Let’s go fabric shopping!
Welcome to the Finlayson Sweater Sew-Along! Today we will be discussing fabric and notion choices. The Finlayson Sweater is a very flexible pattern – it will sew up nicely in just about any knit! It looks great as a light summer sweater in knits with hardly any body (for example, a cotton rib knit) and it looks entirely different but just as awesome in a thick and cozy sweatshirt fleece.
To choose your fabric, you will only need to keep a few simple guidelines in mind:
Warmth: The Finlayson looks equally nice in a classic sweatshirt fleece (with a smooth right side and fuzzy wrong side) or in a thin waffle or ribbed knit. A thicker, warmer Finlayson is perfect to wear over a t-shirt with jeans while a thin Finlayson would be really stylish worn under a blazer with slim-fit Jedediah pants!
Drape: Very drapey knits look lovely with the Finlayson but keep in mind that most men are not used to wearing drapey fabrics and that slinky knits tend to look a little feminine…so choose how drapey your fabric will be based on who you are sewing your Finlayson for!
Thickness (for your sewing machine): The Finlayson cannot be made with heavy-weight knits because the overlapped collar creates quite a few layers to sew through at center front. Domestic machines can easily handle these layers when sewing through a light or medium weight knit but might struggle with a super thick fleece!
Stretch: The Finlayson body is quite loose and boxy and the neckline is wide enough to fit over the head even if the fabric you choose has very little stretch. The only areas of the Finlayson Sweater that require a bit of extra stretch are the cuffs and the hem band. This is because they are drafted considerably smaller than the body of the garment to create a tighter fit in these areas. If your fabric doesn’t have much stretch it can be a little more difficult to ease in the excess fabric when sewing the bands to the garment. Not to worry though! We’ve included a second longer cuff piece that will be easier to sew in more stable knits! Or…you could choose a contrast stretchy rib knit for the cuff and hem bands as is often seen on store bought hoodies (good luck finding a matching color though!).
If you can’t find any suitable fabric at your local fabric shop, there are plenty of options online!
- Striped Black & White Cotton Blend Waffle Knit – Britex Fabrics
- Black Ethnic Diamond Baby French Terry Knit Fabric – Girl Charlee
- Sandalwood Cotton Modal Lycra French Terry Knit Fabric – Girl Charlee
- Rose Red Cotton Jersey Sweatshirt Fleece Knit Fabric – Girl Charlee
- Mid-weight Drapey Loden Green Wool Knit – Britex Fabrics
- Summer Sweater Knit Red – Harts Fabric
- Midweight Black Cotton Fleece Knit – Britex Fabrics
- Terry Backed Sweatshirt Grey – Harts Fabric
- Navajo Indian Blanket Red Mushroom Hacci Sweater Knit Fabric – Girl Charlee
- Organic Bamboo Charcoal Fleece – Simplifi Fabric
- Red Heather Sparkle Hacci Sweater Knit Fabric – Girl Charlee
And now let’s talk notions
Since there are no tricky closures on the Finlayson, there aren’t many necessary notions. All the same, I’ve got a few ideas and tricks up my sleeve to create a really professional and high-end hoodie or sweater, so if you prefer to take the extra sewing time, you can jazz up your hoodie with trims and stabilizers to your heart’s content!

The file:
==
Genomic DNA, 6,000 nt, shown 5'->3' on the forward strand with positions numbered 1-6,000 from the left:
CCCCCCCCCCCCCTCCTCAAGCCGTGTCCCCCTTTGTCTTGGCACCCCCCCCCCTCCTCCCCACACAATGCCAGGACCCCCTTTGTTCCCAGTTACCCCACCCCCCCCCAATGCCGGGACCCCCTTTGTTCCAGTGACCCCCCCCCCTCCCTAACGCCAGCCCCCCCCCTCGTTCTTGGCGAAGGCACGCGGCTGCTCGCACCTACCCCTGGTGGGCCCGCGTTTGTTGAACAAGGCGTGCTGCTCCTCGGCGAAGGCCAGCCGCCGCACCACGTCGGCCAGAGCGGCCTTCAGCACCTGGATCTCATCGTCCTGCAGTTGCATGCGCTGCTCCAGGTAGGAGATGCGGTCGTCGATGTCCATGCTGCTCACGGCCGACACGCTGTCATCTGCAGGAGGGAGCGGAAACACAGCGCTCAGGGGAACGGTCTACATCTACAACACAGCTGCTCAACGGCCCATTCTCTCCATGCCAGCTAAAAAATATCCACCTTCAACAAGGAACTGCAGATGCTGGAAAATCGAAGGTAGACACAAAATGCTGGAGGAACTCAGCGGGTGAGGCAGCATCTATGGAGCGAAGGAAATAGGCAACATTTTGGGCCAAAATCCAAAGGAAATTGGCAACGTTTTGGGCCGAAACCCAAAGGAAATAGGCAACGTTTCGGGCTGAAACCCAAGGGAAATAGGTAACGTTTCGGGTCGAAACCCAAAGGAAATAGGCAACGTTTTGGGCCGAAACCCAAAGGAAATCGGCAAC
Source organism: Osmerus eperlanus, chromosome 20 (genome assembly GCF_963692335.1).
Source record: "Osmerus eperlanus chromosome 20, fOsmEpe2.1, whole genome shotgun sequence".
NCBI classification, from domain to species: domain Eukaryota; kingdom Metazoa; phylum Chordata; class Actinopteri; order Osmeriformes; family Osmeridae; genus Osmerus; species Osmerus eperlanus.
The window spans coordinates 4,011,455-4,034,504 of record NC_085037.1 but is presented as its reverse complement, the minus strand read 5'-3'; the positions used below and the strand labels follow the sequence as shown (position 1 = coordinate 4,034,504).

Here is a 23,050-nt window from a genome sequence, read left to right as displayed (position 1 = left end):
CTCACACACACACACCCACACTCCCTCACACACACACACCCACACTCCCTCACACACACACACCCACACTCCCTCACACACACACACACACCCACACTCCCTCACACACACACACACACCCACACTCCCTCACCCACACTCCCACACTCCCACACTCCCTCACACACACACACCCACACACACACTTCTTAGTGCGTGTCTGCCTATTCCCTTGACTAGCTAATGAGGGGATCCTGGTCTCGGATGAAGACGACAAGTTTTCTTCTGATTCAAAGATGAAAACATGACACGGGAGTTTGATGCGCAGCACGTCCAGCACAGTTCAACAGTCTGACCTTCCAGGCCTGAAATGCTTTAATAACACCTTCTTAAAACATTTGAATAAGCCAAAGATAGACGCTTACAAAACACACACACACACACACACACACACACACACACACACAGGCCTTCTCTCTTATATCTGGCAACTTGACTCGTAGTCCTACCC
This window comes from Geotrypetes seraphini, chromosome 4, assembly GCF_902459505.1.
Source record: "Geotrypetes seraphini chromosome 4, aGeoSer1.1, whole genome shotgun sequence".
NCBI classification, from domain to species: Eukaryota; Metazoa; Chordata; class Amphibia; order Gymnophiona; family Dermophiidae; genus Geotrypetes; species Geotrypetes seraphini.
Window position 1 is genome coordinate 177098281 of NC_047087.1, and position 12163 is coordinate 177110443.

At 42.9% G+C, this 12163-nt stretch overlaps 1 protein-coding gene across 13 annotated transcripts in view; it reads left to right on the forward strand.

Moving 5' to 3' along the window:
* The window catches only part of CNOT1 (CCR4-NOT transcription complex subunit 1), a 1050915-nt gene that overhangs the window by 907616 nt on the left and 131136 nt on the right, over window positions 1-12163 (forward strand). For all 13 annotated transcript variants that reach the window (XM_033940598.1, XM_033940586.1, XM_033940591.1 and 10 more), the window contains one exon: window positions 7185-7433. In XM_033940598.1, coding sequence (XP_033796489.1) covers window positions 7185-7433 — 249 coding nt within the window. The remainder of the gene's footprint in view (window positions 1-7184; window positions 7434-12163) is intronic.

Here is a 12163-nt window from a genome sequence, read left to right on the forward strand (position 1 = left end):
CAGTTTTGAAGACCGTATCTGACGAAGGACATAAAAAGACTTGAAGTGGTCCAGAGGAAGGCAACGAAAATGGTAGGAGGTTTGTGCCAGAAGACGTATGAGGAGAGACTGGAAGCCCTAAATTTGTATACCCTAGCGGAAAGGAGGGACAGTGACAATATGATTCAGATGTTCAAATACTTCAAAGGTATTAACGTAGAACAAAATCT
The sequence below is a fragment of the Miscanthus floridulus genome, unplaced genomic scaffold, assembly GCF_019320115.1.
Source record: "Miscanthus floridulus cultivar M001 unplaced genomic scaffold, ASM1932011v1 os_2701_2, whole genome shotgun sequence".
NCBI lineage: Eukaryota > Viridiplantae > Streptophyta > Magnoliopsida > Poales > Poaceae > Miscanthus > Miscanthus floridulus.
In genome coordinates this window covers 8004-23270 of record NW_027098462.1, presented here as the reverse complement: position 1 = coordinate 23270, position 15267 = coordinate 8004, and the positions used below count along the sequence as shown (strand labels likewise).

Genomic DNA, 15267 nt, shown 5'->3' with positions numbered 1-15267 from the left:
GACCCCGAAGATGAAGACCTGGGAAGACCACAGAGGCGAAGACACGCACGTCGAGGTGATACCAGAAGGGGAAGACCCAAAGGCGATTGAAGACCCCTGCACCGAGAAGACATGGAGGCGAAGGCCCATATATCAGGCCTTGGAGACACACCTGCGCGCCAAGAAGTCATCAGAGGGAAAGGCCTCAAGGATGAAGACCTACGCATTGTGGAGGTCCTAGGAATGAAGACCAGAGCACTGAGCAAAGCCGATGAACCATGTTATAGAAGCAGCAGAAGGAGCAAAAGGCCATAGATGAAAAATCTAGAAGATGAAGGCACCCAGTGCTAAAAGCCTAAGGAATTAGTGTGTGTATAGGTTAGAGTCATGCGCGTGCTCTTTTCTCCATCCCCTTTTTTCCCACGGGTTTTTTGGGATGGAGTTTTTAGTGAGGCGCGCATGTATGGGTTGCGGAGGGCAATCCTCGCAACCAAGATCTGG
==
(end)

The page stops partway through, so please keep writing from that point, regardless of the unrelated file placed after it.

Within the instruction booklet I’ve included options for finishing the neckline and the kangaroo pocket openings with twill tape. Aside from twill tape, you can use all sorts of decorative trims to finish these areas. For the neckline it is best to use something with considerable flexibility because the trim has to fit to the slight curve of the neckline. Consider twill tape as recommended, cotton lace (soft and supple), or, hem tape or bias binding. For the kangaroo pocket you can use just about anything because the curve of the pocket opening is so very slight. Try any sort of ribbon or trim you would like! Here are the ones I’ve collected for my sweaters (I went a little over-board choosing these…I obviously won’t be able to use them all :P).
To stabilize the shoulder seams (always a good idea when sewing knit garments so they don’t stretch out and sag after a day of wear), you can use any of the following options:
I like using strips of lining or selvages because I always have them on hand and they’re free! Make sure to choose a thin fabric so you don’t add too much bulk to your shoulder seams.
My second favorite choice is clear swimwear elastic. It is a little slipper to handle when sewing but it is very strong and resilient. I also like to add this elastic to all the horizontal seams – such as the cuffs and hem band. That way these seams won’t stretch out when the sweater is being put on and taken off!
A pretty option for stabilizing the shoulders is to use rayon hem tape. I find vintage packages of these at almost every thrift store I go to and they are so cheap! These tapes are very stable and very thin and you can find them in almost any color you need.
Have fun choosing your fabric and notions! Please ask away if you are unsure of what to choose. I’ll leave you now with my favorite fabric shopping tip: When in doubt about what type of fabric to choose, simply open up your closet or head to a thrift store/clothing store and examine garments that are similar to the pattern you are working with. If you like how cozy your Lululemon hoodie is, for example, have a look at the care tag and jot down the fiber content. Make a note of the fabric’s thickness and texture. Or simply bring the garment to the fabric store and compare the fabric’s stretch and drape with your potential choices right on the bolt!